fashion.  These are specifically:

   o  Bi-directionality semantics

   o  IP path semantics

   o  Lack of 'path' notion








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2.1.  Issue: Bi-directionality semantics

   'Bi-directionality semantics', affects the complexity around
   advertisement of unidirectional LSPs.  Label advertisement of per-
   link labels or 'Adj-SIDs' [I-D.previdi-filsfils-isis-segment-routing]
   is done by attaching label information to adjacency advertisment
   TLVs.  Usually implementations need to have an adjacency in 'Up'
   state prior to advertising this adjacency as TE-Link in its Link
   State advertisment.  In order to advertise a per-link LSP an
   implementation first needs to have an adjacency, which only
   transitions to 'Up' state after passing the 3-way check.  This
   implies bi-directionality.  If an implementation wants to advertise
   per-link MPLS LSPs to e.g. outside the IGP domain then it would need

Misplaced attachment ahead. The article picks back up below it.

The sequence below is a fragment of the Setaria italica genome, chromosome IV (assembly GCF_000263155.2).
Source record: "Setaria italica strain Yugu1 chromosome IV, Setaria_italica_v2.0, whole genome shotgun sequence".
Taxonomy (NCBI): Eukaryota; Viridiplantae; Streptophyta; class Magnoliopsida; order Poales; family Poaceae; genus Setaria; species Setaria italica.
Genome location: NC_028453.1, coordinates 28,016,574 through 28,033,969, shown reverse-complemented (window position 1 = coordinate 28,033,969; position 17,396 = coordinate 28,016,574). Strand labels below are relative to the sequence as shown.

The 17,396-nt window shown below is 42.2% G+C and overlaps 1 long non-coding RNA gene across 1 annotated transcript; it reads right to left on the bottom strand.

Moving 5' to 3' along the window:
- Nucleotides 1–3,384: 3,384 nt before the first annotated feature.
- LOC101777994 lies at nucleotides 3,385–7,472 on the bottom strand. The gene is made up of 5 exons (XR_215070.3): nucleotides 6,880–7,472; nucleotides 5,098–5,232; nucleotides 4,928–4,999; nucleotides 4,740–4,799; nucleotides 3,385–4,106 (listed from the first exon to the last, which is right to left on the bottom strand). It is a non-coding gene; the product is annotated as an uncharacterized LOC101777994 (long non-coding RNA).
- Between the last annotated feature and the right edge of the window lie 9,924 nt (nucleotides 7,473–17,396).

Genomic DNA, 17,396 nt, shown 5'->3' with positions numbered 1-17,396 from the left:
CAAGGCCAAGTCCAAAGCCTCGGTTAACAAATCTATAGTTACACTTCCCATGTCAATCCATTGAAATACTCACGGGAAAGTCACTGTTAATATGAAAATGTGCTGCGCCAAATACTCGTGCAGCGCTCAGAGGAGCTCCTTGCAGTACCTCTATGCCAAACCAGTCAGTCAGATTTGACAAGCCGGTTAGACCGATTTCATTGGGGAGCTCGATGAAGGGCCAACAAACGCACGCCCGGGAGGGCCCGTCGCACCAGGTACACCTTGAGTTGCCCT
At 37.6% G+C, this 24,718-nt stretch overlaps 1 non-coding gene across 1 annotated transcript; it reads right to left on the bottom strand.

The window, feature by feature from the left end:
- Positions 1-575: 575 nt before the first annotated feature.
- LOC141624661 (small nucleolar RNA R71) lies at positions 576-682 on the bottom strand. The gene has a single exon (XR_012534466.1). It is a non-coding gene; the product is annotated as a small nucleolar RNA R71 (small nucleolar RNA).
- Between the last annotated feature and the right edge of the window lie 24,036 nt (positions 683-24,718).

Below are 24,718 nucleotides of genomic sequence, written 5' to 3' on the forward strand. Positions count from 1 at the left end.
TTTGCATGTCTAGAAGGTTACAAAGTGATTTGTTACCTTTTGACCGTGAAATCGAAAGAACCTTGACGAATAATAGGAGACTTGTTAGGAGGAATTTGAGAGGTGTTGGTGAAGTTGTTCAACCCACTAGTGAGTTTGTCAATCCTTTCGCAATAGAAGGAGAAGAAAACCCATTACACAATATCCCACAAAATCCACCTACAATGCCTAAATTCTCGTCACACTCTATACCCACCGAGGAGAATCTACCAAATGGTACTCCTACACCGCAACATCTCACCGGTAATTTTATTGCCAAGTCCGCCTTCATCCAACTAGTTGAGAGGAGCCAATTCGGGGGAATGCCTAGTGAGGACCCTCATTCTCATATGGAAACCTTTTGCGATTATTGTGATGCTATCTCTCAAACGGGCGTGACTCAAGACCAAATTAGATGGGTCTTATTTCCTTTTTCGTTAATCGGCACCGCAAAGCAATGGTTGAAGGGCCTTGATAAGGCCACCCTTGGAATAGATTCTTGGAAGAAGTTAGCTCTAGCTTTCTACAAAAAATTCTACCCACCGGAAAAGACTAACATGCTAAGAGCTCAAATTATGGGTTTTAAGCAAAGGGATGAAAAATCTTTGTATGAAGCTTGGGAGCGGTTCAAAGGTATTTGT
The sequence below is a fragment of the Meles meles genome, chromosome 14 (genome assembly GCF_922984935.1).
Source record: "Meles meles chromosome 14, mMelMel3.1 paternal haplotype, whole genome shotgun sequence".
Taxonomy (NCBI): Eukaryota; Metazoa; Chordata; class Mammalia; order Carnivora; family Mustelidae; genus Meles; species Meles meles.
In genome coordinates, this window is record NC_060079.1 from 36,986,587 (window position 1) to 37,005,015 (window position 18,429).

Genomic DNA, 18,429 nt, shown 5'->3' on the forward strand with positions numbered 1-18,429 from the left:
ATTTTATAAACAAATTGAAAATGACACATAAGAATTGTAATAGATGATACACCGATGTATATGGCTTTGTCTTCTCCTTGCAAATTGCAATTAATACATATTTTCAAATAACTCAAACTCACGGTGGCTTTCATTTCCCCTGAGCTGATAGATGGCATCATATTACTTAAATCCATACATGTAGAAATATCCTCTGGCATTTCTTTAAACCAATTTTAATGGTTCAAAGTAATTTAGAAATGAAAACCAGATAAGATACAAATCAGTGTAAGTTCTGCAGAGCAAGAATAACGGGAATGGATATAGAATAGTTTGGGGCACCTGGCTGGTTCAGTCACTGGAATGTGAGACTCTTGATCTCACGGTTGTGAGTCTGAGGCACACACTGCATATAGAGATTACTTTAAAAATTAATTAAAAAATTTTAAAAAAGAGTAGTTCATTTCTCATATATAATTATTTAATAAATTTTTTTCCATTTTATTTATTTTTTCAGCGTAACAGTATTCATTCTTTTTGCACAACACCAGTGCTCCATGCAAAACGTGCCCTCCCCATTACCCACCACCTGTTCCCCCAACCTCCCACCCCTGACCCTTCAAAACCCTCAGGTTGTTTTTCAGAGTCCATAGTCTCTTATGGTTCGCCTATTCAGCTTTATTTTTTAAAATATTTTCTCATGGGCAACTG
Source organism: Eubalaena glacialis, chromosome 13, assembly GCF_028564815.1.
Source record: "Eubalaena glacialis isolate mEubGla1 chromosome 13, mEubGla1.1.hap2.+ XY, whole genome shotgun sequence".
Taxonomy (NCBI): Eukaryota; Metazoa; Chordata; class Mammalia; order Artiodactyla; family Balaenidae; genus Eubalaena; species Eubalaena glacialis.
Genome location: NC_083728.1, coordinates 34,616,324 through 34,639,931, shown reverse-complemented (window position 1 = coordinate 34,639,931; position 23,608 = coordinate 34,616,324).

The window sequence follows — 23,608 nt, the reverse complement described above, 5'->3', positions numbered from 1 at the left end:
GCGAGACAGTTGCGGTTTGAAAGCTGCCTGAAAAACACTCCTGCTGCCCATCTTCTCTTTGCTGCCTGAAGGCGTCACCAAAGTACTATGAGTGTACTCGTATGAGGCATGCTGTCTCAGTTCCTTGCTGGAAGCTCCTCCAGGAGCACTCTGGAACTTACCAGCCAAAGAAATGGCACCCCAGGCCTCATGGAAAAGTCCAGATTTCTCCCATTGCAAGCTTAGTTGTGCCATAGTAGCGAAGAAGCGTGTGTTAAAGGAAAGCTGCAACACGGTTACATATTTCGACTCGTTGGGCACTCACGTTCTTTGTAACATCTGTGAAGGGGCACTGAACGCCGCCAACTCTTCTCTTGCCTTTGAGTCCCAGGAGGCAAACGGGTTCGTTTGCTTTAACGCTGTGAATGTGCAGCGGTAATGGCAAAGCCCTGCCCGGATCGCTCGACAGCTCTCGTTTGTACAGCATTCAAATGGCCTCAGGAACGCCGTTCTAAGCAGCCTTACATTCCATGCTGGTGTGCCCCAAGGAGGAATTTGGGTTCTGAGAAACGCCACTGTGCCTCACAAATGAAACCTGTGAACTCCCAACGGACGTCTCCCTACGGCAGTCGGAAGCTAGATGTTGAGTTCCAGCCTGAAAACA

to fake-up an adjacency.  Changing existing IGP Adjacency code to
   support such cases defeats the purpose of re-using existing
   functionality as there is not much common functionality to be shared.

2.2.  Issue: IP path semantics

   LSPs pointing to a Node are advertised as 'Node-SIDs'
   [I-D.previdi-filsfils-isis-segment-routing] using IP Prefix
   containers.  That means that in order to advertise a MPLS LSP, one is
   inheriting the semantics of advertising an IP path.  Consider router
   A has got existing LSPs to its entire one-hop neighborhood and is re-
   advertising those LSPs using IP reachability semantics.  Now we have
   two exact matching IP advertisements.  One from the owning router
   (router B) which advertises its stable transport loopback address and
   another one from router A re-advertising a LSP path to router B.